Stephen Rees's blog

Thoughts about the relationships between transport and the urban area it serves

Granville Street’s future begins today

with 3 comments

Ultan Kampff in the Vancouver Sun

Ultan Kampff is vice-president of the Downtown Vancouver Business Improvement Association and general manager of Cadillac Fairview/Pacific Centre.

And things have certainly changed at Pacific Centre. The debates and arguments over the future of Granville Street have been going on for many years. I used to go to meetings at the DVBIA of a working group – or some such – as the solitary representative of the transit agency. So of course all I could talk about was transit, and how important is was that any street redesign paid attention to its role as a transit exchange. I also noted that it was the only place in the region (let alone the City) where transit had any priority.

Of course it was Pacific Centre that pretty much killed off the retail activity of the street. It provided a parallel, enclosed street where the retailers moved to. Not that its representative on that group ever acknowledged their role. And it was John Fluevog who, by sticking to his street location in defiance of that trend, eventually led the street’s revival. And Blaine Culling, who brought the over development of “entertainment” to the southern end of the street, which remained open to traffic, who was the most vociferous opponent of what he called “a bowling alley for buses”. It pleases me greatly that this strip of booze cans is now closed to cars, just to cope with the crowds at weekends.

If history has taught us anything, it’s that you can build a street — great or otherwise — but if you don’t nurture it, program it, plan it, clean it and engage people in it, all the shiny furniture, clean sidewalks and bright lights won’t sustain it.

Great streets, by design, lend themselves to people gathering, socializing and engaging with each other. But great streets are also purposefully programmed and well used to encourage visitors to linger and enjoy the space.

The adage “build it and they will come” may be true, but program it, and they will stay.

This is one of the most intelligent things I have ever seen written about this street and is a very hopeful sign for the future. Long may Ultan Kampff remain in charge down there.

Written by Stephen Rees

December 1, 2008 at 12:06 pm

3 Responses

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  1. Personally I think that the current revitalization could have been accomplished without cutting down all of the existing street trees – many of which were over 1 foot in diamter. At least most of the trees north of Georgia are being preserved (apparently they can straighten the street there without cutting down too many). Essentially, the trees south of Georgia were cut down just to straighten the street so that double rows of street trees could be planted (a cosmetic change). Other cosmetic improvements such as lighting, etc. could have been accomplished around the existing trees and bus drivers have been driving a curved street for 30 years without a head-on collision that I know of.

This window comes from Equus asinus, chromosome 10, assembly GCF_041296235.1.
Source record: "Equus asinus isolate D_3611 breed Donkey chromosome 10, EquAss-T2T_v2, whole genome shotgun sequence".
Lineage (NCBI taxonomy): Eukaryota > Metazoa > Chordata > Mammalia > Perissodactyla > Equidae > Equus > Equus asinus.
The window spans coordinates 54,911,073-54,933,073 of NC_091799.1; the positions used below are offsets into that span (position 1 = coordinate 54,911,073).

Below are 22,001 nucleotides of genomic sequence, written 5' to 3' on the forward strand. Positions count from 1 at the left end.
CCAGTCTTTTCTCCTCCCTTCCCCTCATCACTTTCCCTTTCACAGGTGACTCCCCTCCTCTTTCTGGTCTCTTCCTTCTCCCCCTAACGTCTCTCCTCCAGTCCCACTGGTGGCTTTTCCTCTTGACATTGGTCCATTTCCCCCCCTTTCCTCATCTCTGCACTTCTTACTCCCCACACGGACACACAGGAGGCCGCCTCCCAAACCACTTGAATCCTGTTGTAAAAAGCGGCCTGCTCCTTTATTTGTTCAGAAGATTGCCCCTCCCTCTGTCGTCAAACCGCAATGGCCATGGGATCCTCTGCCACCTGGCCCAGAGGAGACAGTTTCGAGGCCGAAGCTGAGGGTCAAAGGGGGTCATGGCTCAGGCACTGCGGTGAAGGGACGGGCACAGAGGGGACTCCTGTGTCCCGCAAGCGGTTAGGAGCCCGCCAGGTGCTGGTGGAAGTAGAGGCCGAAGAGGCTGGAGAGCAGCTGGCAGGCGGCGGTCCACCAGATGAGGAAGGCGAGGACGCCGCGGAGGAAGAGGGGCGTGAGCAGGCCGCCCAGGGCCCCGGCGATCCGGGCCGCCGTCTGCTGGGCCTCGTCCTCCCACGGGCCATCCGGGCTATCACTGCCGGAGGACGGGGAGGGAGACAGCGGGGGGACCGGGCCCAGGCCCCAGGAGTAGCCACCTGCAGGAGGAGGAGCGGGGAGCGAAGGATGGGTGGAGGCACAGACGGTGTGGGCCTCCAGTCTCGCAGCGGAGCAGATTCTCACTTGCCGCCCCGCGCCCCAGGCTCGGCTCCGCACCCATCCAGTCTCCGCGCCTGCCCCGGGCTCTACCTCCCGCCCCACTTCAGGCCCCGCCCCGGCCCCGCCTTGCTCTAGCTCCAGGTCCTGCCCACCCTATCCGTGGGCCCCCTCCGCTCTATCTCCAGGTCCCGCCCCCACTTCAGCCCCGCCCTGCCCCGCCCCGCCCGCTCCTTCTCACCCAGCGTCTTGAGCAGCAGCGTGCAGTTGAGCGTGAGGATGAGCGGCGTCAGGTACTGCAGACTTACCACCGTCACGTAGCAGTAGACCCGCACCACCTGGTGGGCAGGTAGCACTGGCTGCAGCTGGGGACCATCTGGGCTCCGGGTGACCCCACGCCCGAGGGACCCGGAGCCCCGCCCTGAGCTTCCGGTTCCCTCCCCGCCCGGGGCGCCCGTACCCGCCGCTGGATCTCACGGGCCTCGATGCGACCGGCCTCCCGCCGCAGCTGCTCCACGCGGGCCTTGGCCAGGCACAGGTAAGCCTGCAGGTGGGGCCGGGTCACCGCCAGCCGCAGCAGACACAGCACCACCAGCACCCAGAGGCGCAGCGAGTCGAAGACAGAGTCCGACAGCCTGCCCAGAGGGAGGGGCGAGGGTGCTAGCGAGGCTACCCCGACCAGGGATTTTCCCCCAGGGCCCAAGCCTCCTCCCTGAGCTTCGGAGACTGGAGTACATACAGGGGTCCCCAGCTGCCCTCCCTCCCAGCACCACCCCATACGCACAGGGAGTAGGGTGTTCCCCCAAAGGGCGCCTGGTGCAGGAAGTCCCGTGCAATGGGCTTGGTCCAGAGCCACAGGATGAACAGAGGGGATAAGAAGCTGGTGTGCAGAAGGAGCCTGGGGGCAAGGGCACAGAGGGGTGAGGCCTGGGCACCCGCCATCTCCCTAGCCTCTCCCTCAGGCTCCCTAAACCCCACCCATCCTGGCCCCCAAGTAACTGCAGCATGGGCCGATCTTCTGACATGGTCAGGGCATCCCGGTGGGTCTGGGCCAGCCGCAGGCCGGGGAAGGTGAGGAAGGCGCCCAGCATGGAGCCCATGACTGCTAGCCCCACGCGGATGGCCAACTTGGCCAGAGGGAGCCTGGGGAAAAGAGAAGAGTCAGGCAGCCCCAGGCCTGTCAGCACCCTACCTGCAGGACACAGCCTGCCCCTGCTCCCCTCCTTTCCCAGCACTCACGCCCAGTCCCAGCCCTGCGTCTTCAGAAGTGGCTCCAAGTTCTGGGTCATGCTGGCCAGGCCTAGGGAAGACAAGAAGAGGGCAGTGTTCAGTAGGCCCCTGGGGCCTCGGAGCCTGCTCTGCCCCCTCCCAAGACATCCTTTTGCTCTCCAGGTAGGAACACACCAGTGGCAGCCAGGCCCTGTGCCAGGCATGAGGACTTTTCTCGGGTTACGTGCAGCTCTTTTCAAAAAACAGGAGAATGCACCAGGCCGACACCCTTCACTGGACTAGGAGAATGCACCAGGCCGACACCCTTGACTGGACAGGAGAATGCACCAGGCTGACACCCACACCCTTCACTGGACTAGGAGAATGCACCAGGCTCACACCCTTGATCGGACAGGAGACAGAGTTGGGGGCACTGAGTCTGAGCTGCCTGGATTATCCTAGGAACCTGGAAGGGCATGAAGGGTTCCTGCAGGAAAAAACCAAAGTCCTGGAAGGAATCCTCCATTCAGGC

I wonder how many of the young trees to be planted will survive the weekly nighclub crowds to grow as big as the ones that were cut down – or will the City be constantly replacing them as they are broken or macheted. I see a lot of young trees downtown that don’t survve their first year.

    Ron C.

    December 2, 2008 at 1:21 pm

  2. It’s actually kind of neat to see Granville St without the trees – you get a nice view of all the neon signs that are left…

    I’m also very hopeful upon reading that quote – we’re terrible at programming our public spaces in Vancouver. Victoria’s inner harbour puts us to shame really as an example of a vibrant area with lots going on in a place where people naturally want to gather. Hopefully Granville St will step up to the plate and be the place to go and linger and people watch!


    December 3, 2008 at 10:26 am

  3. I noticed that too – that the street more closely resembles the historic photos because of the absence of the trees. In fact, there is more of a lively urban “vibe” because there aren’t any trees.

    Now, if the revitalization was touted (or marketed) as a means of urbanizing the street – i.e. removing greenery, then maybe what is being done would have been more honestly presented by the City. i.e. remove the trees, allow the buildings and neon to be at the forefront rather than hidden by large trees. But I don’t think that is what the City has in mind, as they are planting double rows of new street trees – and I don’t think the new trees will just be short ornamental trees.

    Ron C.

    December 3, 2008 at 2:38 pm

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